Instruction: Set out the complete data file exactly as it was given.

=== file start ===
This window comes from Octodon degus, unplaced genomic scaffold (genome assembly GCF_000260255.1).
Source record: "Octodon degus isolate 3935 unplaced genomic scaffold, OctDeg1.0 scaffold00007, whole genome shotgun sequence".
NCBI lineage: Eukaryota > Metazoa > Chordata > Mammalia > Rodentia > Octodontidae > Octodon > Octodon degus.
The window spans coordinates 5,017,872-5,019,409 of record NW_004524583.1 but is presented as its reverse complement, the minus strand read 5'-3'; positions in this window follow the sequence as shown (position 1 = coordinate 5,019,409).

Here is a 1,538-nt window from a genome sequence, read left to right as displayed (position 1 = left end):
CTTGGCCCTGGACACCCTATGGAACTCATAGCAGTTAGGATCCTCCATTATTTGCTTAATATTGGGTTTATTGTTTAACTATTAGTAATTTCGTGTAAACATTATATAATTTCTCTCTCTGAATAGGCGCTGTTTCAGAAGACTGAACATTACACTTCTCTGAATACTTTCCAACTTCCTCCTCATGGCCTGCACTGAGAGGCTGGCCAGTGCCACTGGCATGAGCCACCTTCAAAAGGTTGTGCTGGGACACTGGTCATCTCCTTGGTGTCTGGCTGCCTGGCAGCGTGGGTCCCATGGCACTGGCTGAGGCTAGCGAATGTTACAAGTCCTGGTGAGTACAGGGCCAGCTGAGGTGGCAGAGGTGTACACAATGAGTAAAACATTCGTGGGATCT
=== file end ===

This window comes from Octodon degus, unplaced genomic scaffold (genome assembly GCF_000260255.1).
Source record: "Octodon degus isolate 3935 unplaced genomic scaffold, OctDeg1.0 scaffold00007, whole genome shotgun sequence".
NCBI lineage: Eukaryota > Metazoa > Chordata > Mammalia > Rodentia > Octodontidae > Octodon > Octodon degus.
The window spans coordinates 5,017,872-5,019,409 of record NW_004524583.1 but is presented as its reverse complement, the minus strand read 5'-3'; positions in this window follow the sequence as shown (position 1 = coordinate 5,019,409).

Here is a 1,538-nt window from a genome sequence, read left to right as displayed (position 1 = left end):
CTTGGCCCTGGACACCCTATGGAACTCATAGCAGTTAGGATCCTCCATTATTTGCTTAATATTGGGTTTATTGTTTAACTATTAGTAATTTCGTGTAAACATTATATAATTTCTCTCTCTGAATAGGCGCTGTTTCAGAAGACTGAACATTACACTTCTCTGAATACTTTCCAACTTCCTCCTCATGGCCTGCACTGAGAGGCTGGCCAGTGCCACTGGCATGAGCCACCTTCAAAAGGTTGTGCTGGGACACTGGTCATCTCCTTGGTGTCTGGCTGCCTGGCAGCGTGGGTCCCATGGCACTGGCTGAGGCTAGCGAATGTTACAAGTCCTGGTGAGTACAGGGCCAGCTGAGGTGGCAGAGGTGTACACAATGAGTAAAACATTCGTGGGATCT